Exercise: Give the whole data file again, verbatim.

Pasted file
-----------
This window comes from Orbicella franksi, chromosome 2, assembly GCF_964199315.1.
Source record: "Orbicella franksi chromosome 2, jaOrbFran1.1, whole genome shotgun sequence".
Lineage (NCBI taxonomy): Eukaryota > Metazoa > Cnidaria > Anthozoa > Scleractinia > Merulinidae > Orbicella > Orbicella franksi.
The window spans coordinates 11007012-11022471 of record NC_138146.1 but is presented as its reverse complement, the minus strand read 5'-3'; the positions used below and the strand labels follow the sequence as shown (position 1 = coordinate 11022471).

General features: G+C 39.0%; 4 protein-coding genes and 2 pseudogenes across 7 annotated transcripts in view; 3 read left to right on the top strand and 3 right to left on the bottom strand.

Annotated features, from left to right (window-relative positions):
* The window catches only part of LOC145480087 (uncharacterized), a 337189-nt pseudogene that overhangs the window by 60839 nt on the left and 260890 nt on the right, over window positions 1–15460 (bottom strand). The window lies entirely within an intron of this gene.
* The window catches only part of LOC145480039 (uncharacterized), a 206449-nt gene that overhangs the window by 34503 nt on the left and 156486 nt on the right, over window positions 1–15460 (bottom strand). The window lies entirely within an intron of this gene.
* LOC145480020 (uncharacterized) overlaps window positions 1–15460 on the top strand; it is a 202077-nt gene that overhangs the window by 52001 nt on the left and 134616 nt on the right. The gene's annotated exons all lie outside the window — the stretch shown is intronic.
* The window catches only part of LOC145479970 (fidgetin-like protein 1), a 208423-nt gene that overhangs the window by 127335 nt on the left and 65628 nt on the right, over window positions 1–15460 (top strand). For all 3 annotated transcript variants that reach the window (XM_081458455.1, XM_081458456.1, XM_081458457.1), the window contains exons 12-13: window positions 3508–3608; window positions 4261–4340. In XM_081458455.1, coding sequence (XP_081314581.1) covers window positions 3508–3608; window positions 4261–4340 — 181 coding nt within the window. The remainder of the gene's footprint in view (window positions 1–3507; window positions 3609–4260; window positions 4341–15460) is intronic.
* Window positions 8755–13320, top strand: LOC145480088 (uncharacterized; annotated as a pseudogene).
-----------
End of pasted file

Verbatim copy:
This window comes from Orbicella franksi, chromosome 2, assembly GCF_964199315.1.
Source record: "Orbicella franksi chromosome 2, jaOrbFran1.1, whole genome shotgun sequence".
Lineage (NCBI taxonomy): Eukaryota > Metazoa > Cnidaria > Anthozoa > Scleractinia > Merulinidae > Orbicella > Orbicella franksi.
The window spans coordinates 11007012-11022471 of record NC_138146.1 but is presented as its reverse complement, the minus strand read 5'-3'; the positions used below and the strand labels follow the sequence as shown (position 1 = coordinate 11022471).

General features: G+C 39.0%; 4 protein-coding genes and 2 pseudogenes across 7 annotated transcripts in view; 3 read left to right on the top strand and 3 right to left on the bottom strand.

Annotated features, from left to right (window-relative positions):
* The window catches only part of LOC145480087 (uncharacterized), a 337189-nt pseudogene that overhangs the window by 60839 nt on the left and 260890 nt on the right, over window positions 1–15460 (bottom strand). The window lies entirely within an intron of this gene.
* The window catches only part of LOC145480039 (uncharacterized), a 206449-nt gene that overhangs the window by 34503 nt on the left and 156486 nt on the right, over window positions 1–15460 (bottom strand). The window lies entirely within an intron of this gene.
* LOC145480020 (uncharacterized) overlaps window positions 1–15460 on the top strand; it is a 202077-nt gene that overhangs the window by 52001 nt on the left and 134616 nt on the right. The gene's annotated exons all lie outside the window — the stretch shown is intronic.
* The window catches only part of LOC145479970 (fidgetin-like protein 1), a 208423-nt gene that overhangs the window by 127335 nt on the left and 65628 nt on the right, over window positions 1–15460 (top strand). For all 3 annotated transcript variants that reach the window (XM_081458455.1, XM_081458456.1, XM_081458457.1), the window contains exons 12-13: window positions 3508–3608; window positions 4261–4340. In XM_081458455.1, coding sequence (XP_081314581.1) covers window positions 3508–3608; window positions 4261–4340 — 181 coding nt within the window. The remainder of the gene's footprint in view (window positions 1–3507; window positions 3609–4260; window positions 4341–15460) is intronic.
* Window positions 8755–13320, top strand: LOC145480088 (uncharacterized; annotated as a pseudogene).